In the Bristol Lounge of Boston's stately Four Seasons hotel, the tone is set by buttery oak walls and ceilings, gathered drapes, swirling carpets. A stone's throw from Boston Common and a few blocks from the city's theater district, the bar-restaurant is the kind of place one reasonably might expect to see opera singer Jessye Norman reclining on a plush fireside sofa while a classic mid-February blizzard rages outside.
It isn't the sort of joint you'd imagine that Betty Rubble would pick for dinner. And yet, isn't that her high-pitched, Stone Age cartoon laugh, spilling forth from a corner table?
"Ahnnnn hnnn hnnn. Bamm-Bamm, put that down!"
OK, so the voice isn't coming from someone with bare feet and a cave-woman cocktail dress. But it might as well be.
Rosie O'Donnell--adorned by the same gray sweat pants, navy blue sweat shirt, black high-tops and zero makeup she had on when she left theater rehearsals that day--clearly has about as much respect for the sanctity of her posh surroundings as Dino had for Fred.
The stand-up comic-turned-actress is explaining how she won her role as Betty in the upcoming "Flintstones" movie, and that explanation seems to require a demonstration of "The Laugh." So without hesitation, apparently oblivious to the power-tie and Perrier crowd dining around her, laugh she does. Loudly.
She is one of the fastest rising personalities in the entertainment business--movie offers by the fistful, a starring role in a revival of "Grease" headed for Broadway (May 11, after a stop in Orange County beginning Tuesday), best friend to Madonna--but she's having none of the Terence Trent D'Arby Syndrome that proudly announces newcomer-with-an-attitude.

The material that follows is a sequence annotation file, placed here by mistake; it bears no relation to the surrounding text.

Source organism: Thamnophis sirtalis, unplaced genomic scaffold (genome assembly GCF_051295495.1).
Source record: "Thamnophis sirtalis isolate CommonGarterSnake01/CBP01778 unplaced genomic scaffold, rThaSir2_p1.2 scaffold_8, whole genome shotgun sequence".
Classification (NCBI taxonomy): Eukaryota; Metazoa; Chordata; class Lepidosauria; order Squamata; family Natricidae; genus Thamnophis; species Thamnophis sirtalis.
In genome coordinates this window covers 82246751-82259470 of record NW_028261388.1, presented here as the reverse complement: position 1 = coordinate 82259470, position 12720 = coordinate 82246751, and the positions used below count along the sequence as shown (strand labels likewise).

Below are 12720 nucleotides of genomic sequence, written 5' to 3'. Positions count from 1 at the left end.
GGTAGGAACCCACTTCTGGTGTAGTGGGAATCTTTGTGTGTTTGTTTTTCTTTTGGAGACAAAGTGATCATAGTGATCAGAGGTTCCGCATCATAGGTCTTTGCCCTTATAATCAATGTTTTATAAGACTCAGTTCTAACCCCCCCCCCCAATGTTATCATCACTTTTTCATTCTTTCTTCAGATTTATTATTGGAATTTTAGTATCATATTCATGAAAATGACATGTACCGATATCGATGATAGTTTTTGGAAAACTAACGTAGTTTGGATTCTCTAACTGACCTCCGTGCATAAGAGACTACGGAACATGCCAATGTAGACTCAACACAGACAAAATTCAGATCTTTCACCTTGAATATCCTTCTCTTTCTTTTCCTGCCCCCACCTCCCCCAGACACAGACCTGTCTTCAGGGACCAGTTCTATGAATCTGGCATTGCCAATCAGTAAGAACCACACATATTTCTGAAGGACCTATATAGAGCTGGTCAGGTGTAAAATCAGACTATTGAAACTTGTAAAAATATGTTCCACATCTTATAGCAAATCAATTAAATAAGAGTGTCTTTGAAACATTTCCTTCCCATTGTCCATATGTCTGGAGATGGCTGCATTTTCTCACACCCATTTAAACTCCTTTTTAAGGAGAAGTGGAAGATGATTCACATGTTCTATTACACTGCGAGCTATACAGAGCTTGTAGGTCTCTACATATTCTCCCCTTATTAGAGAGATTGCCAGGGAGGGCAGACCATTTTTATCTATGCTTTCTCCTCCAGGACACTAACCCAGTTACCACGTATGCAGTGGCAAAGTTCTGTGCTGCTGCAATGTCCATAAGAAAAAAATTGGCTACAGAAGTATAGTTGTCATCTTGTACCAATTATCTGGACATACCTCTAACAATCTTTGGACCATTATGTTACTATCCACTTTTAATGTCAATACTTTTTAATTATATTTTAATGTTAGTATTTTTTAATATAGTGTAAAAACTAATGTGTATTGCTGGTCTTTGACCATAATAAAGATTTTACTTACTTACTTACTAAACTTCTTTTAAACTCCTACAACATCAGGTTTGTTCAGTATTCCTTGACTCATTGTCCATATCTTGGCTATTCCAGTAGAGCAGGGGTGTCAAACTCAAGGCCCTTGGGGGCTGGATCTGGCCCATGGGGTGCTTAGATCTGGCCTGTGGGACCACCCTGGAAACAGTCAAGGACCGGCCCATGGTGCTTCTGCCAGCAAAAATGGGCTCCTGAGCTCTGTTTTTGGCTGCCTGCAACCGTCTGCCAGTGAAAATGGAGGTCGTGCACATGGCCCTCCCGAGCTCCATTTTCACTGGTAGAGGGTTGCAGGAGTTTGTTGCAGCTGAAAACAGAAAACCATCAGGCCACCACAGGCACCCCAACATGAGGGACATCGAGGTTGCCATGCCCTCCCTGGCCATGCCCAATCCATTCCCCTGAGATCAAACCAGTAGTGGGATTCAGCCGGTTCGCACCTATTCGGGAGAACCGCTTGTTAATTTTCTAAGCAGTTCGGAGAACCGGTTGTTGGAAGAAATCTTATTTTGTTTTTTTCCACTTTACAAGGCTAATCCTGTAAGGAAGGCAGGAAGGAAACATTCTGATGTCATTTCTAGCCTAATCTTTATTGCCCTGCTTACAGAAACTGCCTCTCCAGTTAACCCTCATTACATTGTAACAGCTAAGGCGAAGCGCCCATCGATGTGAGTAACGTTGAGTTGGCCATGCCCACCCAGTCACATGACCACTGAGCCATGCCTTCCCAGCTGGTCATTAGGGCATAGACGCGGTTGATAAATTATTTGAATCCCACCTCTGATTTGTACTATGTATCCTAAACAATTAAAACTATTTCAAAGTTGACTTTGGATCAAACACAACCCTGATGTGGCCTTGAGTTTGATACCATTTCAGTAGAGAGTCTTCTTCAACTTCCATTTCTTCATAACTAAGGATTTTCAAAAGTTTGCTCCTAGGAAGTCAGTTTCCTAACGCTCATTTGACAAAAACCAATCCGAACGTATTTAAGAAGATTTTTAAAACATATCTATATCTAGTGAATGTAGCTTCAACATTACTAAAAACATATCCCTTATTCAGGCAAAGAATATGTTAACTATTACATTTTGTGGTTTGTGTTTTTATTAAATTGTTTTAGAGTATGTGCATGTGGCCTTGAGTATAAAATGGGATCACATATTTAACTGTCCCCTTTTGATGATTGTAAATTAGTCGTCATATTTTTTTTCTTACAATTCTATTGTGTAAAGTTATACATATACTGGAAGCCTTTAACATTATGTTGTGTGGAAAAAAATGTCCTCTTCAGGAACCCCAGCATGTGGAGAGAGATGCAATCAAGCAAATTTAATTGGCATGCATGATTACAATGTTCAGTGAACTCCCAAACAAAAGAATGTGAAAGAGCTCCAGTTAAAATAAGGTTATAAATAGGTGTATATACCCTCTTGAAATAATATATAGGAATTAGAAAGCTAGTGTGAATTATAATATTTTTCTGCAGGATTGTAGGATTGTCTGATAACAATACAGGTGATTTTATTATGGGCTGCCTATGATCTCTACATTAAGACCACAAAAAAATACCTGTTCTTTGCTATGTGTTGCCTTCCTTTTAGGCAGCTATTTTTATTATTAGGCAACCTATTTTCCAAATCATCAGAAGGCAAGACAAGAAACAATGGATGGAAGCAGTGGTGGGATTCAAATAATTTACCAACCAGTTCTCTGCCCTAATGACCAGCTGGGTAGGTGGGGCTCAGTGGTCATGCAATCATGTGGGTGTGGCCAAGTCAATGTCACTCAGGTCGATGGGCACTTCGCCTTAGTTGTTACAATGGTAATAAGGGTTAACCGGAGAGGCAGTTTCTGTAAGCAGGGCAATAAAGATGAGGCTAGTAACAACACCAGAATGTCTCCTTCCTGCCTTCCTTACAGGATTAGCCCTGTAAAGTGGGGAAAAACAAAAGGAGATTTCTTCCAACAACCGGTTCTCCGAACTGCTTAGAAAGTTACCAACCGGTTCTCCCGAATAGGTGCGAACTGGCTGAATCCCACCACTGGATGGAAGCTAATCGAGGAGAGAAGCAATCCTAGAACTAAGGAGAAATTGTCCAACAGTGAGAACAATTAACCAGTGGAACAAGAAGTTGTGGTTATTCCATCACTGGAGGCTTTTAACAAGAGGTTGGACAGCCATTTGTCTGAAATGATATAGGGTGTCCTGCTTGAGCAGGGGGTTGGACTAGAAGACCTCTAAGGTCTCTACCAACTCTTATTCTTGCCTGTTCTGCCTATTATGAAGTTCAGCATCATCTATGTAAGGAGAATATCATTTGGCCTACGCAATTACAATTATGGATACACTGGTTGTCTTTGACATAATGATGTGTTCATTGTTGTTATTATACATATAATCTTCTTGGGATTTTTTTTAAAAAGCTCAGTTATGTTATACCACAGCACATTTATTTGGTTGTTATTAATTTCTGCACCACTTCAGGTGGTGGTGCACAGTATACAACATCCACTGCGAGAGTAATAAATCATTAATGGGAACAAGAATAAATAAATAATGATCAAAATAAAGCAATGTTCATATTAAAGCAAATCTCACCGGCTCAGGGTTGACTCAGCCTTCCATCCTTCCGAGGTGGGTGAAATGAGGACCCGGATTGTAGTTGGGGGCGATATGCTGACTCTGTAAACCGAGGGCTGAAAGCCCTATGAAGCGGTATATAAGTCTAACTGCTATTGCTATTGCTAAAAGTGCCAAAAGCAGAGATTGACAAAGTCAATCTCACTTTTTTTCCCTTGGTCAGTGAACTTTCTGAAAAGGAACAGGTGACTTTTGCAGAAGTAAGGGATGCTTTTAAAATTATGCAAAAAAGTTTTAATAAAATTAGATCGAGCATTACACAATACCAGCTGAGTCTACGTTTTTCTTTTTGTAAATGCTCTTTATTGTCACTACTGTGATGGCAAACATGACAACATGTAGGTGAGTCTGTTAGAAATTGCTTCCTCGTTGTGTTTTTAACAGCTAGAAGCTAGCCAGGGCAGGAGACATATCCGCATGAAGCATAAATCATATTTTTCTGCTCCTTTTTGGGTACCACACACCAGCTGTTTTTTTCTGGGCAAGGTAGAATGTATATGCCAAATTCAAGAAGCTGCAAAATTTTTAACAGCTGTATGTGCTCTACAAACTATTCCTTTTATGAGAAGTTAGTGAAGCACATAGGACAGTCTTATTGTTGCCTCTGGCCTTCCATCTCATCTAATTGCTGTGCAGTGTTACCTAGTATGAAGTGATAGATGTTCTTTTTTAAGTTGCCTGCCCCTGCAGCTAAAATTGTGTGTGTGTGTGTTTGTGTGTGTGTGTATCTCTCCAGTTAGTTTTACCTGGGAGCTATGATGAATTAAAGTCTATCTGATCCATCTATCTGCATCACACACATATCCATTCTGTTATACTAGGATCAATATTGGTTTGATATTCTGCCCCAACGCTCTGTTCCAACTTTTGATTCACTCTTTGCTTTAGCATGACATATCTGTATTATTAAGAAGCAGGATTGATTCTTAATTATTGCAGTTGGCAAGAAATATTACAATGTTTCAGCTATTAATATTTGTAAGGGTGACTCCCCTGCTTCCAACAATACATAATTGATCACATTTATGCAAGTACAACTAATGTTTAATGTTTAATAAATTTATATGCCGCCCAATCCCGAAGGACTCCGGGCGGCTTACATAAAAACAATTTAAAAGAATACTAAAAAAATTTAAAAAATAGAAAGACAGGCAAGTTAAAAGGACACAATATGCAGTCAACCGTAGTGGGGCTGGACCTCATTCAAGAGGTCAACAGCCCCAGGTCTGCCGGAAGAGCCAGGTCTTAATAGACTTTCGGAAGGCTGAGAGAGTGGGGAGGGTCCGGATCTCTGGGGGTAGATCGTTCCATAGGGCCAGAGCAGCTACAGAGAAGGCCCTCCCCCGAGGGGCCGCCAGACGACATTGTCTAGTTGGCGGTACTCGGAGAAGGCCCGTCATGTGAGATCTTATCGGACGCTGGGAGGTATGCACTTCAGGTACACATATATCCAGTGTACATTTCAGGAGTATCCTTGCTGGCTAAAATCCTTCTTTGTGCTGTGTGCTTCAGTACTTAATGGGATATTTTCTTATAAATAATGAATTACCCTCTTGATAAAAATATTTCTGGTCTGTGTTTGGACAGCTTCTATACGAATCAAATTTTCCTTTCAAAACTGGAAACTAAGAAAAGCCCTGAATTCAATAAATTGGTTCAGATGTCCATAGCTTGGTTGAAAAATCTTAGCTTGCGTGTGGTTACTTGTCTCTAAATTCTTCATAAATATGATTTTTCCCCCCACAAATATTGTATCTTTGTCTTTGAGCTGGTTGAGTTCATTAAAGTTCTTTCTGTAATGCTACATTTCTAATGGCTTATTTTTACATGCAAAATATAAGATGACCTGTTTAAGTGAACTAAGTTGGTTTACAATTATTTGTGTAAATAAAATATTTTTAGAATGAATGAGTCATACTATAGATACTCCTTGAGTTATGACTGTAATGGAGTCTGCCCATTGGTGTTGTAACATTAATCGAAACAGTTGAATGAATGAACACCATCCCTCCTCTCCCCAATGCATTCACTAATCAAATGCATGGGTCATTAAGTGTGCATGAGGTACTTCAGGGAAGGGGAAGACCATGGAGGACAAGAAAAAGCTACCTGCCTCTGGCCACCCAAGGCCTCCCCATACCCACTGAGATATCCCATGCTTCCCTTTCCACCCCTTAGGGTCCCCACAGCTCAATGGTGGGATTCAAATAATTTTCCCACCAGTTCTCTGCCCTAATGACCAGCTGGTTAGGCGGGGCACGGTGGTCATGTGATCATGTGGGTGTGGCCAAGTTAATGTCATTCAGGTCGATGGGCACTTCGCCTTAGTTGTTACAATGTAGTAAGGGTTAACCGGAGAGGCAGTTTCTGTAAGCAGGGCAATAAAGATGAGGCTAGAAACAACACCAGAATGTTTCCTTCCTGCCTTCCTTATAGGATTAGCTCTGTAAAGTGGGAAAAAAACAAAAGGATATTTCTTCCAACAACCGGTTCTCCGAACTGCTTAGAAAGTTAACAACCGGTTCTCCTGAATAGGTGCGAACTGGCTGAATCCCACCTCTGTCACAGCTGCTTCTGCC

During this interview, at least, she is candid, nonchalant and altogether real--even stopping mid-sentence at one point to ask her interviewer if that is Jessye Norman across the room, then excusing herself to go meet the diva, like some wide-eyed kid running into Roger Clemens outside Fenway Park.
Between gulps of Coke and bites of gentrified Thai spring rolls and chicken satay, O'Donnell, 32, chats almost nonstop on subjects that range from her own Long Island upbringing to Tonya Harding, movie making and the allegations of pedophilia against Michael Jackson. Nothing, it seems, is off-limits.
The most immediate questions: Why "Grease"? Why now?
Her movie career has been humming along nicely ("Car 54, Where Are You?" notwithstanding) since the success of her debut in "A League of Their Own" in 1992--last year, she did "Sleepless in Seattle" and "Another Stakeout"--so this might not seem the best moment to take a nine-month hiatus. But with "The Flintstones" headed for theaters May 27 and the Garry Marshall-directed "Exit to Eden" targeted for summer release, O'Donnell thinks her timing is just about perfect.
"I'm done with (the 'Grease' tour and Broadway run) by the end of October, so I'll be back making movies by November," she explains. "Besides that, if you do movie after movie, the public gets sick of you." (She's on screen--briefly--in the current "I'll Do Anything," the scrapped musical version of which featured a rap number with her and Woody Harrelson.)
As to why "Grease" specifically: well, because Tommy Tune cast her. The original musical, by Jim Jacobs and Warren Casey, debuted on Broadway in 1972; this revival is a Tune production, directed and choreographed by Jeff Calhoun.